Middle east

Tehran Denies Supporting Houthis in UN Security Council

Western confirmations that Iranian weapons enhance the Houthis' ability to attack commercial ships and disrupt international trade

Iran’s permanent representative to the United Nations, Amir Saeed Iravani, stated that the U.S. accusations against his country of supporting the Houthis are baseless, saying that Tehran “has repeatedly declared that it is committed to relevant Security Council resolutions regarding the situation in Yemen and has not engaged in activities that violate those resolutions.” This is despite previous confirmations from several Iranian officials and Revolutionary Guard leaders of their support for the Houthis, as well as Hezbollah in Lebanon and Iraqi factions, in addition to Western reports.

Iravani said in a message to the current president of the Security Council that his country has always “emphasized the peaceful resolution of the Yemeni crisis through diplomatic channels and has expressed its commitment to maritime security and freedom of navigation.” He viewed that “America commits aggressive acts against Yemen’s sovereignty and territorial integrity, blatantly violating international laws, the UN Charter, and relevant Security Council resolutions.”

He also considered that “these blatant violations endanger regional peace and stability, hinder efforts to reach a peaceful solution in Yemen, and exacerbate the painful humanitarian crisis that is ravaging the country.” He added, “The United States bears full responsibility for these grave violations and cannot deny its responsibility. Therefore, using failed tactics and spreading lies and misinformation about the situation in Yemen cannot justify or legitimize American aggression against the country’s sovereignty and territorial integrity.”

Iravani’s statements contradict the U.S. assertions repeatedly claiming that Tehran supports the Houthis, who continuously attack commercial shipping vessels in the Red Sea and the Gulf of Aden.

Western officials and advisors stated that “Iran is increasingly sending advanced weapons” to its ally, the Houthi group in Yemen, which is classified as a terrorist organization by the United States. They pointed out that the Houthis used these weapons in their attacks on ships in the Red Sea.

According to the American newspaper “The Wall Street Journal,” these weapons enhance the rebels’ ability to attack commercial ships and disrupt international trade, despite the airstrikes carried out by the United States and the United Kingdom against the Houthis.

Officials and analysts stated that the Houthis, “who were previously mocked and underestimated as scattered militias operating in the remote arid areas of Yemen, have recently become one of Iran’s most capable proxies in terms of military capabilities, due to the flow of weapons from Tehran and their proficiency in local battles.”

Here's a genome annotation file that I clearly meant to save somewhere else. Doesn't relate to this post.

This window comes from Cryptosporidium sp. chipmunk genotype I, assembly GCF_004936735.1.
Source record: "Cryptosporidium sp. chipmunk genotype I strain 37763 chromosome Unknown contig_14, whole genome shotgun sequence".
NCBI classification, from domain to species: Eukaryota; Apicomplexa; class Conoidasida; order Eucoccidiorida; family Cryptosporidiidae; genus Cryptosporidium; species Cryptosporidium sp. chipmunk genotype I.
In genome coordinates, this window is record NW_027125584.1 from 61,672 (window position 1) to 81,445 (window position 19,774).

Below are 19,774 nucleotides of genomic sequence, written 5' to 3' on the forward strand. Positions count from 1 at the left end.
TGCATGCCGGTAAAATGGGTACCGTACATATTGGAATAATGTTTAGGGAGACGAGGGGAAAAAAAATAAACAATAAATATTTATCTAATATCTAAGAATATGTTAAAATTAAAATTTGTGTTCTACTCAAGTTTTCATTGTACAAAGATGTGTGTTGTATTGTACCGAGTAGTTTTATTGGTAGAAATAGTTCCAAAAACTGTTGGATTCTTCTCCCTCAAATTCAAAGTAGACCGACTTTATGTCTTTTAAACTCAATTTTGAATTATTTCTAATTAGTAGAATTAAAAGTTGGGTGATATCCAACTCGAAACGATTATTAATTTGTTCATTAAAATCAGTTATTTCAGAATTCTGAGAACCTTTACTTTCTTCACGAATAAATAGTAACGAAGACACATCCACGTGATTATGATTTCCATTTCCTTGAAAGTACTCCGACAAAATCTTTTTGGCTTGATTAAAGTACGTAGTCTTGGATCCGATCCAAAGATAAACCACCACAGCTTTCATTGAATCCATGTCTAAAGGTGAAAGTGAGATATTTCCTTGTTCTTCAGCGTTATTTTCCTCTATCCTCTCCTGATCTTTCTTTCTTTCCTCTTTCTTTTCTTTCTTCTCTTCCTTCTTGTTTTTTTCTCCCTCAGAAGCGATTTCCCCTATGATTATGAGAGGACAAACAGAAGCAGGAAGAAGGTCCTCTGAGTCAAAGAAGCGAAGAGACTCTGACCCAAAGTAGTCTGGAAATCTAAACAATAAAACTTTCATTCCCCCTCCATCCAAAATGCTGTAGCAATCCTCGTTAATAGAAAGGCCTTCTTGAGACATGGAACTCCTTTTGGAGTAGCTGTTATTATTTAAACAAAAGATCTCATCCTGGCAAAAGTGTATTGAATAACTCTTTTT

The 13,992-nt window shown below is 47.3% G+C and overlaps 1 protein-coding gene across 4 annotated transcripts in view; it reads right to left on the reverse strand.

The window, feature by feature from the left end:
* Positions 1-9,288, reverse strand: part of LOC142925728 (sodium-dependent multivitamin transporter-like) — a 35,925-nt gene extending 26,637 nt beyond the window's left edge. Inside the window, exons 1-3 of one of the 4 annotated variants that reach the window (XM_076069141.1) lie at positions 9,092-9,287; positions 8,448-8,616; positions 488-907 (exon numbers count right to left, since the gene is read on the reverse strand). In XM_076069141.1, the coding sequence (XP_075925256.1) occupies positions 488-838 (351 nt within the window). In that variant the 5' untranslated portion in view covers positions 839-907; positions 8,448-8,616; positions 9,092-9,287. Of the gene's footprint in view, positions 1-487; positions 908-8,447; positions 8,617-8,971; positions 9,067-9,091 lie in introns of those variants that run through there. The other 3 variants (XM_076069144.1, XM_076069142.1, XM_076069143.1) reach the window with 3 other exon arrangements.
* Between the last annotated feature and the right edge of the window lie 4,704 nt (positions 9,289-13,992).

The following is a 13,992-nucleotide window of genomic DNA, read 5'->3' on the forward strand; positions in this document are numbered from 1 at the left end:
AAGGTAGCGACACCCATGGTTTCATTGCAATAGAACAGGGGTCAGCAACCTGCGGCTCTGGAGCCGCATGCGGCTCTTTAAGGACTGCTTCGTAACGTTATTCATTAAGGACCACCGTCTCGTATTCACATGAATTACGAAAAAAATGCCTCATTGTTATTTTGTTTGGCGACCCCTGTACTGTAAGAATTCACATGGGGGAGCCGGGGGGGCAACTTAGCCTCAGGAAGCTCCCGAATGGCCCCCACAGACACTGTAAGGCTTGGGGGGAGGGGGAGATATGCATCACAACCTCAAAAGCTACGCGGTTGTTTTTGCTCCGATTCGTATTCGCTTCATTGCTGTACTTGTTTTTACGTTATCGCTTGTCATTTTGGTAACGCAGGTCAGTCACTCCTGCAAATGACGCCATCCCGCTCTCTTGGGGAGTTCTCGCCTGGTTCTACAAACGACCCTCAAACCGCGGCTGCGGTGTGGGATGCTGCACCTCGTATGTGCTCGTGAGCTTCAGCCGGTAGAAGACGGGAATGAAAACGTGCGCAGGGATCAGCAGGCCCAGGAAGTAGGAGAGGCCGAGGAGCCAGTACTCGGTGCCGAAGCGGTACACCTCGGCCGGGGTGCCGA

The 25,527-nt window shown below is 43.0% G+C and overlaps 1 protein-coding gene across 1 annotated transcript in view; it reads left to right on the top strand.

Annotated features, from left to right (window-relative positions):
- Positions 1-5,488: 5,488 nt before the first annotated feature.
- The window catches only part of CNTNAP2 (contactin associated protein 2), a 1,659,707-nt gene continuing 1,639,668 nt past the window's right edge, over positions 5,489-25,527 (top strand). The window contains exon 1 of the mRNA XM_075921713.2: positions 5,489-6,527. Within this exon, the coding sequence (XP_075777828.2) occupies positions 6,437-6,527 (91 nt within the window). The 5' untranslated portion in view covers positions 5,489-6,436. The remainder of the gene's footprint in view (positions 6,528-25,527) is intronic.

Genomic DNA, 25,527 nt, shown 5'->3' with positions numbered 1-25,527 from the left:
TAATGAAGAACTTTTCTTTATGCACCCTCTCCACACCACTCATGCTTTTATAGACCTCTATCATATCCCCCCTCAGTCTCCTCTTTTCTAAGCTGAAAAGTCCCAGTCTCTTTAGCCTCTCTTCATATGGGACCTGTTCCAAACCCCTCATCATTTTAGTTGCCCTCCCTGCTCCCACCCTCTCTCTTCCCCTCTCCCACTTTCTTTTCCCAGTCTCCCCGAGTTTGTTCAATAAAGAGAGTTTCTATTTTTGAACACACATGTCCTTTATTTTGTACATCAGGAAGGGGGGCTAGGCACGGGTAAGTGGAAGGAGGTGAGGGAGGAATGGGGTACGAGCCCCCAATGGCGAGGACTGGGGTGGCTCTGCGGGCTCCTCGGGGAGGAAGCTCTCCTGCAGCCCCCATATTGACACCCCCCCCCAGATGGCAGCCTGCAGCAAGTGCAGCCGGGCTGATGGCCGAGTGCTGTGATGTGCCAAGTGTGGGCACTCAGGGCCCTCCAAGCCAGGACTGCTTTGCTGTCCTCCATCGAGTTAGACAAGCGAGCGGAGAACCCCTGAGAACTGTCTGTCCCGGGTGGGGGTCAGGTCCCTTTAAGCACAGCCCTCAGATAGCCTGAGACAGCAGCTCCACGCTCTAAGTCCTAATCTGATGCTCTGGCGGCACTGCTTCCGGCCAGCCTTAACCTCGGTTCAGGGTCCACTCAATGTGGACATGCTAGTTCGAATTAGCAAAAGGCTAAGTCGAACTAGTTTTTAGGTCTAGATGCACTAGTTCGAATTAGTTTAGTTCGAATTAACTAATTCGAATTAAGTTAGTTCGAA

The Iranians and their allies in Hezbollah also sent “advisors to Yemen to assist the Houthis in planning and carrying out their attacks.”

The Houthi missile and drone attacks on ships in the Red Sea, which they claim are in response to the Israeli war in the Gaza Strip, have led to American and British counterattacks lasting two weeks.

As the Houthis face pressure from the American and British strikes, Western officials noted, according to the newspaper, “signs” that they are “adapting militarily” and said that “new techniques could increase the effectiveness of the fundamentalist group’s attacks on ships and Israeli territories.”

Among the advanced equipment provided by Iran to the Houthis are drone jammers and parts for long-range missiles and rockets, according to the American newspaper.

In addition to the weapons, the Iranian Revolutionary Guard and its ally Hezbollah sent advisors to Yemen to help launch maritime attacks, missiles, and drones, according to Western security advisors and officials. They added that “Tehran uses smugglers to bring weapons to Yemen from Iran and through intermediaries to purchase spare parts through other companies.”

They said that “engineers in Yemen and other countries in the region help assemble and operate missiles and drones, while shipping industry workers provide intelligence on the ships to be targeted.”

Since last November, the Houthis have carried out dozens of attacks on commercial ships in the Red Sea and the Gulf of Aden “in solidarity with the Palestinians in the Gaza Strip,” they claim.

These attacks, estimated at around 150 according to Houthi estimates, forced commercial companies to switch to a longer and more costly route around Africa.

They also led to the sinking of a cargo ship named “Rubymer,” which was loaded with hazardous materials. One of the attacks also resulted in the death of three sailors due to a missile strike on the True Confidence ship, which was flying the Barbados flag and operated by Greece. These assaults have fueled concerns that the war between Israel and Hamas could destabilize the Middle East region.

Meanwhile, American aircraft have carried out dozens of strikes on Houthi positions in Yemen and have managed to intercept many of the missiles and drones launched towards cargo ships.



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